Well this was quite the weekend! Two days, two completely different speaking engagements. Saturday I drove up to Lynchburg to encourage Disciples of Christ men at Regional Assembly (read Being Disciples to make Disciples to be Disciples) – then Sunday afternoon I enjoyed the singular privilege of speaking at The Institute of Islamic and Turkish Studies in Cary.
I’m interested in interfaith dialog as a child of God, as a student of life, and as an advocate for world peace. Our unwillingness to listen to one another, along with our fear of those who are different are key factors in human conflict; we owe it to the world, and we owe it to the God who created and loves every human being, to at least get to know one another and to share our common stories.
THE PANEL DISCUSSION: Yesterday’s topic was fasting. I shared the podium with IITS member Fatma Kaya (who has a masters degree in Christian-Muslim relations and dialogue, plus a graduate certificate in Islamic chaplaincy) and David Reed from Beth El Synagogue in Durham (Synagogue President, Hebrew scholar, and active participant in Jewish Adult Education).
Both David and Fatma gave insightful and scholarly talks about fasting in their traditions.
According to my bio on the IITS website, I am not a scholar. “Derek does not consider himself an expert in the field, but a pilgrim, continually making progress along the road less often traveled by.”
So when it was my turn to speak, this is an outline of what I shared with the audience – small in number but well balanced between the three faiths. My content is a little long for my usual blog, but I do believe what I shared makes for a good read:
A FOODIE TALKS ABOUT FASTING!
First, while I am representing the Christian tradition in this seminar, I typically prefer to refer to myself as a “disciple,” or a “follower of the way of Jesus.” As a religion, Christianity is contentious, and fragmented, and can be deeply flawed; But Jesus – as a Savior, one who has effectively restored my relationship with God – Jesus is just perfect. He is all I need.
The Christian church where I attend, and where my wife Rebekah Maul serves as senior pastor and head of staff, is a great example of a faith community where people are constantly examining and reexamining what it means to be faithful disciples, engaging God’s word as honest strugglers, and constantly viewing our journey in the context of Micah 6: 8:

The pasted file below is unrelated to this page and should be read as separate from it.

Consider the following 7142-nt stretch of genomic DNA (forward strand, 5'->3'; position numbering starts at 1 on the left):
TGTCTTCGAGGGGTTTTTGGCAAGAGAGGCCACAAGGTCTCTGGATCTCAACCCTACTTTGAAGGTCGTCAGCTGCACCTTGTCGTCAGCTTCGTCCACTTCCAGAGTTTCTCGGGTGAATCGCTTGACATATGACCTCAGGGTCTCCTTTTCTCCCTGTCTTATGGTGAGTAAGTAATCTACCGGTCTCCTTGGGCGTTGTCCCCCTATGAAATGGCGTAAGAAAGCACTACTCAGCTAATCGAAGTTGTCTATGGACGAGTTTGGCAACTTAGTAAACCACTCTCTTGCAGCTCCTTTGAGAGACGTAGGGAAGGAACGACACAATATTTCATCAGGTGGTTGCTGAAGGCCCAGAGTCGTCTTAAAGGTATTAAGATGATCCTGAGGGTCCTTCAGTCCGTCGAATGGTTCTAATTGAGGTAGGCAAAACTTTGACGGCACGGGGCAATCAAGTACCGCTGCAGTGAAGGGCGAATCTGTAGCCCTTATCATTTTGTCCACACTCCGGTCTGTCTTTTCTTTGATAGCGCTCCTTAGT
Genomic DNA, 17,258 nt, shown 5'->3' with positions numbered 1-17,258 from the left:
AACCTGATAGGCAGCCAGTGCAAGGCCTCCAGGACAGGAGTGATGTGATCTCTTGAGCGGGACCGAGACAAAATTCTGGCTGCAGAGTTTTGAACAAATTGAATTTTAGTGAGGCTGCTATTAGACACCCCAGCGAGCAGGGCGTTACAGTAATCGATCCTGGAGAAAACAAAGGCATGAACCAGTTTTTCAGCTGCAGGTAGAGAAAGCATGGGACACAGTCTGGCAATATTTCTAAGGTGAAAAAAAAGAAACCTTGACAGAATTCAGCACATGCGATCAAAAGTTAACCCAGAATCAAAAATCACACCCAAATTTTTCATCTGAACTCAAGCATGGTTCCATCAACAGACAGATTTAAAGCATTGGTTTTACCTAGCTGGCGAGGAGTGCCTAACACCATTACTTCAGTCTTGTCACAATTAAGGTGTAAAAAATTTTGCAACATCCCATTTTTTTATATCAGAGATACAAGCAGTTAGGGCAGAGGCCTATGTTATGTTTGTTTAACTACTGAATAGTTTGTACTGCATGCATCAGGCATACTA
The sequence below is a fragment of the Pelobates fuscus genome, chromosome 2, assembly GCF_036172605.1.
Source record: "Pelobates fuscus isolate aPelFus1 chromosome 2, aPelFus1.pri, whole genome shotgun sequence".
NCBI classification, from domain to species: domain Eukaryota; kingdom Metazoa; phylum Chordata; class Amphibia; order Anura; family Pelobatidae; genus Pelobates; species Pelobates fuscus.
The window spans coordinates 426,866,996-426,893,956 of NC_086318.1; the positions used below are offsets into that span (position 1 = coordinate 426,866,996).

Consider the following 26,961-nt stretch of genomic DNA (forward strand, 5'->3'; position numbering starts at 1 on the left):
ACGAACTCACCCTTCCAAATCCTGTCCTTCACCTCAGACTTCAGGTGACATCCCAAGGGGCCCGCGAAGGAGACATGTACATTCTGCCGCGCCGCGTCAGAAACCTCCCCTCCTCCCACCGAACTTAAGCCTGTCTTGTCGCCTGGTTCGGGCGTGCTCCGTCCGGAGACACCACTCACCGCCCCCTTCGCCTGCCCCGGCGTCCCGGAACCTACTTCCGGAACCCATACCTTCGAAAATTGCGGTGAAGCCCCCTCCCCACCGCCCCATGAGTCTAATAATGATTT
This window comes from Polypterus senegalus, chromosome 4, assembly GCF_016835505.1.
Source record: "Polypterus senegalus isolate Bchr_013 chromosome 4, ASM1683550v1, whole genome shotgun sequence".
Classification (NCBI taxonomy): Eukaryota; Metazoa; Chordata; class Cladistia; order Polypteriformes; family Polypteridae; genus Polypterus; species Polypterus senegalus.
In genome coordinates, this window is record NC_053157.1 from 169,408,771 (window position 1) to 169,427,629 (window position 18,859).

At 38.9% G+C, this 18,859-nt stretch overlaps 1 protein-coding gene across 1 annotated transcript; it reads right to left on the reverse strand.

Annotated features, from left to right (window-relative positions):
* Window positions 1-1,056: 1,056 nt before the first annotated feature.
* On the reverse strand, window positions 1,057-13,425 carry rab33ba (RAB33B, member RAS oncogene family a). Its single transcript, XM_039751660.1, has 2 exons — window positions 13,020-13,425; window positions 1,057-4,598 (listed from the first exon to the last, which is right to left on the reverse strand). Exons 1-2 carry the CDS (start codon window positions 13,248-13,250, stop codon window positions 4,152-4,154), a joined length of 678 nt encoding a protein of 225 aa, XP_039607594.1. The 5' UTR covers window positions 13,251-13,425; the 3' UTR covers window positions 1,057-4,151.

He has told you, O mortal, what is good; and what does the Lord require of you, but to do justice, and to love kindness, and to walk humbly with your God?
It is my belief that Christianity is being consistently and very publicly misrepresented via the “I’m right – you’re wrong” movement, the penchant so many have for exclusivity and judgment, and the idea that the louder you say something and the more obnoxious you are, the more convincing your argument.
To me, however, following Jesus is not so much about being right as it is about being faithful.
I have to start our conversation about fasting by talking about how Jesus launched his ministry. The story comes from Matthew chapter 4:1-4:
Then Jesus was led by the Spirit into the wilderness to be tempted there by the devil. For forty days and forty nights he fasted and became very hungry. During that time the devil[a] came and said to him, “If you are the Son of God, tell these stones to become loaves of bread.” But Jesus told him, “No! The Scriptures say, ‘People do not live by bread alone, but by every word that comes from the mouth of God.’” (Jesus is quoting Deuteronomy 8:3)
THE FOODIE THING: So last Sunday morning I told the discipleship class I teach about today’s seminar on fasting, and one of the guys said this:
- “You can be done in about two minutes. Tell them you’re a Presbyterian. Presbyterians love to eat. So as for fasting – just say we’re against it!”
Seriously, however, fasting is like any of the spiritual disciplines in Christianity. It can be a very useful practice when it comes to helping followers of Jesus draw closer to God.
Fasting (and this applies to every spiritual discipline) is not drawing closer to God in terms of “trying hard to find favor with God, or to impress God with our religious zeal.” You see, because of Jesus, because of Grace, we are already 100% acceptable, there’s not even the shadow of a doubt that I am completely forgiven and redeemed….